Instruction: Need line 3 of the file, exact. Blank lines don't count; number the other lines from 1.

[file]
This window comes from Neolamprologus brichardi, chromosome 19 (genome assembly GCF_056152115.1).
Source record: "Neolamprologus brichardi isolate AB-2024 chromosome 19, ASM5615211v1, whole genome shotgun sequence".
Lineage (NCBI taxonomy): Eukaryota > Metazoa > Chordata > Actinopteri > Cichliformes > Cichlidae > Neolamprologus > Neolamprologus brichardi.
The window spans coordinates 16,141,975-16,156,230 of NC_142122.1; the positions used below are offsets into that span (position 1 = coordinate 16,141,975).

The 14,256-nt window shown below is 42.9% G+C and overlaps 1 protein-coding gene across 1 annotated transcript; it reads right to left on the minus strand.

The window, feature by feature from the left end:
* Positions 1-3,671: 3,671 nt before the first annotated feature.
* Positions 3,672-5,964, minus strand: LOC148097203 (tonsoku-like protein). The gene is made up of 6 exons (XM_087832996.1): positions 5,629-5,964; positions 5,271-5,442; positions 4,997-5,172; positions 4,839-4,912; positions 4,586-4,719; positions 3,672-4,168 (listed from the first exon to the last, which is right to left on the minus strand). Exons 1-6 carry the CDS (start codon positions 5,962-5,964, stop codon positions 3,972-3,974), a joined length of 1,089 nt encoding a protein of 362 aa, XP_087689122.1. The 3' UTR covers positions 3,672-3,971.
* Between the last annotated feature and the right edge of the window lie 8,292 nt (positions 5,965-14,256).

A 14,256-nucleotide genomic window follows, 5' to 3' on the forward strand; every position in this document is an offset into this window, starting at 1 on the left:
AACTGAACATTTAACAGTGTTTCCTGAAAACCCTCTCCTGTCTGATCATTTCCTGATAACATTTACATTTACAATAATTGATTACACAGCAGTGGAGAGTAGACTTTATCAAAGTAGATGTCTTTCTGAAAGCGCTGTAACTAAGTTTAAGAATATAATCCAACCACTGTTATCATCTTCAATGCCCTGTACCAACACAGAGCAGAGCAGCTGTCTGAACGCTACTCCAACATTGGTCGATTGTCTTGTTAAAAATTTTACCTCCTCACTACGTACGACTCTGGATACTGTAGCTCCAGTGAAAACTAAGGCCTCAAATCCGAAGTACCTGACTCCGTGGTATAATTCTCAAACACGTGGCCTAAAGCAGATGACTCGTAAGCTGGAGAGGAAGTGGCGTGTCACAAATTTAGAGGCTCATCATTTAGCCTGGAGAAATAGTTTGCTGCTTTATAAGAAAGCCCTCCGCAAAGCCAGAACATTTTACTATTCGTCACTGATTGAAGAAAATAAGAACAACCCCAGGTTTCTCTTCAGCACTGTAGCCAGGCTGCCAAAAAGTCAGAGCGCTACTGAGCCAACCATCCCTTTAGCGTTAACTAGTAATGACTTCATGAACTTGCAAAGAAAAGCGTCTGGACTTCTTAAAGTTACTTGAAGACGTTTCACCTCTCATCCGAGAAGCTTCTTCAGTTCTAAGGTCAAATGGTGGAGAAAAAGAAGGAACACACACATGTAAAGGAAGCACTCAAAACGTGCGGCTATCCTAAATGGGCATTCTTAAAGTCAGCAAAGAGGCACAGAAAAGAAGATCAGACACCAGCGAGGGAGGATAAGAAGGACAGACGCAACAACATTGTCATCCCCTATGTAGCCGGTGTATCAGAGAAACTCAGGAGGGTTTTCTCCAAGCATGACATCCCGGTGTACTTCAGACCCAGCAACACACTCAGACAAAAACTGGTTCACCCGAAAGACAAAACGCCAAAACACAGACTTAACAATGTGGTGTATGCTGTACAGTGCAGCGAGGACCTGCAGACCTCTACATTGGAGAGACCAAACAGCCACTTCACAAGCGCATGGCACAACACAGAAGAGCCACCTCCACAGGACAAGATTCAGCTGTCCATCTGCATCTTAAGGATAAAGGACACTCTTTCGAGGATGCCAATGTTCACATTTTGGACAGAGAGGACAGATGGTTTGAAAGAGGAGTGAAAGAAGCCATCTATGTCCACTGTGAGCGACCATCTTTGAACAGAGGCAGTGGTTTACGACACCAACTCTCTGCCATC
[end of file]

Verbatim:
Lineage (NCBI taxonomy): Eukaryota > Metazoa > Chordata > Actinopteri > Cichliformes > Cichlidae > Neolamprologus > Neolamprologus brichardi.